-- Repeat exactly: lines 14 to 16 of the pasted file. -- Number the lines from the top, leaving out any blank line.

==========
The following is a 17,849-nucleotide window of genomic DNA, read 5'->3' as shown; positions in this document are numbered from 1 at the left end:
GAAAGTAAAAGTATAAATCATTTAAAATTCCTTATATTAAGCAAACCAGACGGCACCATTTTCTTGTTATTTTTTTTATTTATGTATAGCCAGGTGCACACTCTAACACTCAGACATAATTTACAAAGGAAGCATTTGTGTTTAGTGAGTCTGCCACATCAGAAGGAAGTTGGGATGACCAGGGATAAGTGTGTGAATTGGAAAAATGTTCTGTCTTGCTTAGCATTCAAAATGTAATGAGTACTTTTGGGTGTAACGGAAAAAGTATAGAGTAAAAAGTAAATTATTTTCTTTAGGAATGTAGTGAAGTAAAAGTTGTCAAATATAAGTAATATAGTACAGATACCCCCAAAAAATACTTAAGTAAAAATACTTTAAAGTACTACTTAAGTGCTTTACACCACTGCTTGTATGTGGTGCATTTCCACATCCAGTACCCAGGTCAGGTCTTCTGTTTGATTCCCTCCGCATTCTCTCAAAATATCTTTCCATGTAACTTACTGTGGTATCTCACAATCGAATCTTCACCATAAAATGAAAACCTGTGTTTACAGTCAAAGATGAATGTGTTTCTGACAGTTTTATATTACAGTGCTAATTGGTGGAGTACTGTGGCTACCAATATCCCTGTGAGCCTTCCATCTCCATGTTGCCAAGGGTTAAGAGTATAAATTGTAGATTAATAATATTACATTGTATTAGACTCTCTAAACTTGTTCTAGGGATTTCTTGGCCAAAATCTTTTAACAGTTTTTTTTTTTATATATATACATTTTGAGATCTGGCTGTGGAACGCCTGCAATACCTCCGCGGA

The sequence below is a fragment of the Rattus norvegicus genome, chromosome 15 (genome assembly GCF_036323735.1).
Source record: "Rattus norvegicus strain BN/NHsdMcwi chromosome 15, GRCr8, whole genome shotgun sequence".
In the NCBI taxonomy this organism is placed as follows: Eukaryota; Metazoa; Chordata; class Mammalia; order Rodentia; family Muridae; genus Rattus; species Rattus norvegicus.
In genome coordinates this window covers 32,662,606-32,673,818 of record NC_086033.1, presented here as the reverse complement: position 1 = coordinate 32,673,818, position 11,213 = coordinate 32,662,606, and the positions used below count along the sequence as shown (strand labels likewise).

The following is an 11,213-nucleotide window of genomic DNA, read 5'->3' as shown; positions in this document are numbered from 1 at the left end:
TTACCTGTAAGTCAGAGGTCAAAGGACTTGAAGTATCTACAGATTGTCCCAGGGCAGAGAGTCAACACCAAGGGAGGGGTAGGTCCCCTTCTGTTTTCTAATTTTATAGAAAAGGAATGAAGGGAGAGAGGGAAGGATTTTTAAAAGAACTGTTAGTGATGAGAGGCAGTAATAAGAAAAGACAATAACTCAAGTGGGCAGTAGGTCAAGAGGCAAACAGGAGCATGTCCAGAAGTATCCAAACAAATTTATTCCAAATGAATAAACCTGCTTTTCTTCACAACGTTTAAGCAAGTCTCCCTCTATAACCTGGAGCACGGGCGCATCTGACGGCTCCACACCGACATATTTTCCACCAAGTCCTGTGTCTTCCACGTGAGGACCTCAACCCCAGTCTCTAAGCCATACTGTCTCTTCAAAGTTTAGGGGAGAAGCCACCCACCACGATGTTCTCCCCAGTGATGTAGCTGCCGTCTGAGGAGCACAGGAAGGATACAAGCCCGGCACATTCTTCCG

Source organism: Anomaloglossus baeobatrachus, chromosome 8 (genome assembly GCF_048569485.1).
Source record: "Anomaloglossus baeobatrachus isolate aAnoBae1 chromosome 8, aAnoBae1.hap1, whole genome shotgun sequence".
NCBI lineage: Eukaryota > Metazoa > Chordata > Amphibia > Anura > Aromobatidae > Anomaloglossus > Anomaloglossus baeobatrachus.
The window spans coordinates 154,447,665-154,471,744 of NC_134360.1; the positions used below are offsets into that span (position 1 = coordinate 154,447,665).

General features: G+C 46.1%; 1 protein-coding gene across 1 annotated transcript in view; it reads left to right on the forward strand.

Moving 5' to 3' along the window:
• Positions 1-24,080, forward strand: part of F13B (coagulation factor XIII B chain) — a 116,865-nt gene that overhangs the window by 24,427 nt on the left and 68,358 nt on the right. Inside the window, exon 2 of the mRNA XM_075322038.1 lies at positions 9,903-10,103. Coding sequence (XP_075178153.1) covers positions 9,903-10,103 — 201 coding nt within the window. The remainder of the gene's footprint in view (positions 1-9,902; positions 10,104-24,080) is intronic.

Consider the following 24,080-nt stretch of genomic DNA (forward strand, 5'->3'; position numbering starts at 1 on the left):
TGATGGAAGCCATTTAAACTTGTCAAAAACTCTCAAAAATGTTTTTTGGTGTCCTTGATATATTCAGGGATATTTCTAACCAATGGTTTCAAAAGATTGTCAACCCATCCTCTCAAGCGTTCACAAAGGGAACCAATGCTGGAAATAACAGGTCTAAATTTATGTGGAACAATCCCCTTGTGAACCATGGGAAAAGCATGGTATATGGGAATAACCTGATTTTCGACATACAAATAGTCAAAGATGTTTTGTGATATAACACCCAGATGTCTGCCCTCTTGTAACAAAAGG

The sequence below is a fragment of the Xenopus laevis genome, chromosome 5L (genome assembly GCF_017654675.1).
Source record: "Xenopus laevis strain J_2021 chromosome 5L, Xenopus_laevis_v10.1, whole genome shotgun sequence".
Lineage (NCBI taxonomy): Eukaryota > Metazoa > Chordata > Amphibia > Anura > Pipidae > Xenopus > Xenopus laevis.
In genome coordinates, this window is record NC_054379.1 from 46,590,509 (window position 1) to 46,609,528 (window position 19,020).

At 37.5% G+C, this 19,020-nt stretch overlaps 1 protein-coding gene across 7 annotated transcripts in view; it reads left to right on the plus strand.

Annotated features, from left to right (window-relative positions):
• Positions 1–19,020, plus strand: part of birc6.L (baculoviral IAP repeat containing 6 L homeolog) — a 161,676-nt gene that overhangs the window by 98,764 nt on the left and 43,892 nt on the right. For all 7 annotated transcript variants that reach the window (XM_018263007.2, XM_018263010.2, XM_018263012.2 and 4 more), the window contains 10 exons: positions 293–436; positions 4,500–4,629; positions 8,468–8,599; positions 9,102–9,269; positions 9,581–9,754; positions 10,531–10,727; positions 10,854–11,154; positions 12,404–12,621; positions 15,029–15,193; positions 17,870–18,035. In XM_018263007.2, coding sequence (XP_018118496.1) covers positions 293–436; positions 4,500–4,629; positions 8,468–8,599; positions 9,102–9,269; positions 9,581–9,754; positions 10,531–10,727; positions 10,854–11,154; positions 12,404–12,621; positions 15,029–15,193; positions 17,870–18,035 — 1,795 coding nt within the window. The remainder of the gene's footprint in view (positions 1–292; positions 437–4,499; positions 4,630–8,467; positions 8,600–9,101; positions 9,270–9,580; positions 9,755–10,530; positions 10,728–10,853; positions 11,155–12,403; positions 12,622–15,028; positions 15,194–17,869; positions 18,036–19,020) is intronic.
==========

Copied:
Moving 5' to 3' along the window:
• Positions 1-24,080, forward strand: part of F13B (coagulation factor XIII B chain) — a 116,865-nt gene that overhangs the window by 24,427 nt on the left and 68,358 nt on the right. Inside the window, exon 2 of the mRNA XM_075322038.1 lies at positions 9,903-10,103. Coding sequence (XP_075178153.1) covers positions 9,903-10,103 — 201 coding nt within the window. The remainder of the gene's footprint in view (positions 1-9,902; positions 10,104-24,080) is intronic.

Consider the following 24,080-nt stretch of genomic DNA (forward strand, 5'->3'; position numbering starts at 1 on the left):